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Education

Donation to nursing program leads to instructional enhancements

Laerdal’s Sheri Howard (from left) demonstrates how to use the new “Nursing Anne" simulator to IVCC lab instructor Laura Hodgson. The simulator was paid for through a $50,000 donation from IVCC alumnus Ralph Scriba.
Laerdal’s Sheri Howard (from left) demonstrates how to use the new “Nursing Anne" simulator to IVCC lab instructor Laura Hodgson. The simulator was paid for through a $50,000 donation from IVCC alumnus Ralph Scriba.

OGLESBY — A gift from Southern California philanthropist Ralph Scriba has led to significant instructional enhancements within the Illinois Valley Community College nursing program.

Scriba’s $50,000 September donation led to the recent purchase of two patient simulators including “Nursing Anne” to replace the former “Meti man” manikin the department used for more than a decade.

“The differences between the manikin and the new simulator are tremendous,” said nursing lab instructor Laura Hodgson.

One difference include wireless technology that makes “Nursing Anne” much more lifelike. The previous manikin had a large electrical cord.

Another is that “Nursing Anne’s” compressor is built into her left thigh.áThe previous manikin was tethered to a large compressor with a 25-foot hose.

“I hid the compressor in the closet due to the noise and the size,” Hodgson said.

Nursing Anne also has lifelike movable joints.

Along with the simulators from Laerdal Medical Corp., the donation enabled upgrades on two older manikins to “Nursing Anne’s” capabilities.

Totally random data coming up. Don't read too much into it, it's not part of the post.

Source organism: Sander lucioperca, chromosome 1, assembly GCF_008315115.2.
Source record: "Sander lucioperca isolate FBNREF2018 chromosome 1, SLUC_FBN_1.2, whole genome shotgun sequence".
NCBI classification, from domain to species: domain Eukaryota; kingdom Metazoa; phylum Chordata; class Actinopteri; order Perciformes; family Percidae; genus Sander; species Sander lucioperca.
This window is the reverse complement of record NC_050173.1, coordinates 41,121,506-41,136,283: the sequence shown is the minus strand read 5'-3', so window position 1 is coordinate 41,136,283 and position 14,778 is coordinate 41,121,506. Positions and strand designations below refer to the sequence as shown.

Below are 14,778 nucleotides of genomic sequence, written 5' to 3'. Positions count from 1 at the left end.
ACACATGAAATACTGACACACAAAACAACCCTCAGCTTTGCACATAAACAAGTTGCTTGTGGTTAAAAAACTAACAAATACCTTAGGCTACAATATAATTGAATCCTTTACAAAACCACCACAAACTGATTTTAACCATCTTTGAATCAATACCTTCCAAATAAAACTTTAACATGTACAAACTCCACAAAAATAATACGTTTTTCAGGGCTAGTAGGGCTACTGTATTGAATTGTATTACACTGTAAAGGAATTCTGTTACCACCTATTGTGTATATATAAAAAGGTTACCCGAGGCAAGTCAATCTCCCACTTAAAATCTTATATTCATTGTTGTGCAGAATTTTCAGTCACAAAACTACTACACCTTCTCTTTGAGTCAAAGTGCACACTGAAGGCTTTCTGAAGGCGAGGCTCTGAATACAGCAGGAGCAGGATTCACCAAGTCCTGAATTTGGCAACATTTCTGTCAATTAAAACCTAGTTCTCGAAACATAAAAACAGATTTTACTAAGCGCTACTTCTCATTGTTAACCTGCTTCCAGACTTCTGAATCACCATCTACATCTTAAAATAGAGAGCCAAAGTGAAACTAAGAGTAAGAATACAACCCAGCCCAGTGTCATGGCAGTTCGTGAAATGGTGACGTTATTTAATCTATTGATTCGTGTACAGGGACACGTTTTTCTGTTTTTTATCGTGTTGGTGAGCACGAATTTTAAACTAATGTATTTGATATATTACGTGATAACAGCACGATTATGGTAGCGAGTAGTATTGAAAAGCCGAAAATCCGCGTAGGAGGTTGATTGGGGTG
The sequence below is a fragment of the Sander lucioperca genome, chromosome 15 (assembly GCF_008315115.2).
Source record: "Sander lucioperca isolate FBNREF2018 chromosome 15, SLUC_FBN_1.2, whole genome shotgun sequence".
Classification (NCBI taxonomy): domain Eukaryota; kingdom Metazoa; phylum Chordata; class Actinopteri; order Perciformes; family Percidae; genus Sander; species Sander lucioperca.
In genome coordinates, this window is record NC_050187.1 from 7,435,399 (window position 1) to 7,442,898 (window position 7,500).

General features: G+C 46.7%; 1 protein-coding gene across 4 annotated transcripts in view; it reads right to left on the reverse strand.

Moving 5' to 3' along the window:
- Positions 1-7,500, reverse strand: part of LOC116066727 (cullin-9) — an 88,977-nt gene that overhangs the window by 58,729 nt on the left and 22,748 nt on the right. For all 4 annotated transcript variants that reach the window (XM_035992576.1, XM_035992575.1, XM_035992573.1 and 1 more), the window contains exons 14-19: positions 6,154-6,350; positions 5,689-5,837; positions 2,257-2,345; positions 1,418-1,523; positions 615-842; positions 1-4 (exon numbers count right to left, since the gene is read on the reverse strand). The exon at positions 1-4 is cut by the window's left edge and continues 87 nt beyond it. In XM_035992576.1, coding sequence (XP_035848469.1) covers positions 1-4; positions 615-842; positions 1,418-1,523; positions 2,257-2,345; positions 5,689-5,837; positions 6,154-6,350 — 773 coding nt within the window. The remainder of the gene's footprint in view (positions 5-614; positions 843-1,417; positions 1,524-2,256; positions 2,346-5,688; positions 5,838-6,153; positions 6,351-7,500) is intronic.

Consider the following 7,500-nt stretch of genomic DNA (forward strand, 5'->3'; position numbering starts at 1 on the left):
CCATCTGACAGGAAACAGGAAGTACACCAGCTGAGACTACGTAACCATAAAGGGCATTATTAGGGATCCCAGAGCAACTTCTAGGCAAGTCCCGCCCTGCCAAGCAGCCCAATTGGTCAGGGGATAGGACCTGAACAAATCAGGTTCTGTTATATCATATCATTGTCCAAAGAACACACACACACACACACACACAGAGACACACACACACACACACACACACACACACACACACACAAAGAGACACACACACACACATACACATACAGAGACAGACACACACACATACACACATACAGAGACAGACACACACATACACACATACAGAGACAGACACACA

“This increases the availability and frequency of simulation to more students,” Director of Nursing Division Julie Hogue said.

Hodgson noted the contribution also funded the purchase of several hospital-based scenarios to simulate real-life situations in a lab setting.

“Our students will gain critically important knowledge and training for years to come thanks to Mr. Scriba’s generosity,” she said.

Hogue said there are currently 133 students in the program with 163 expected to be enrolled next year. Each of those students will use the simulators.

In January, Scriba donated an additional $50,000 to help the college launch a Medical Assistant program that will begin in January 2020. Over the past six years, Scriba, a 1951 LaSalle-Peru-Oglesby Junior College graduate, has donated $350,000.

“This gift is a perfect, quantifiable example of how Ralph enhances instruction for hundreds, if not thousands of students,” IVCC President Jerry Corcoran said.

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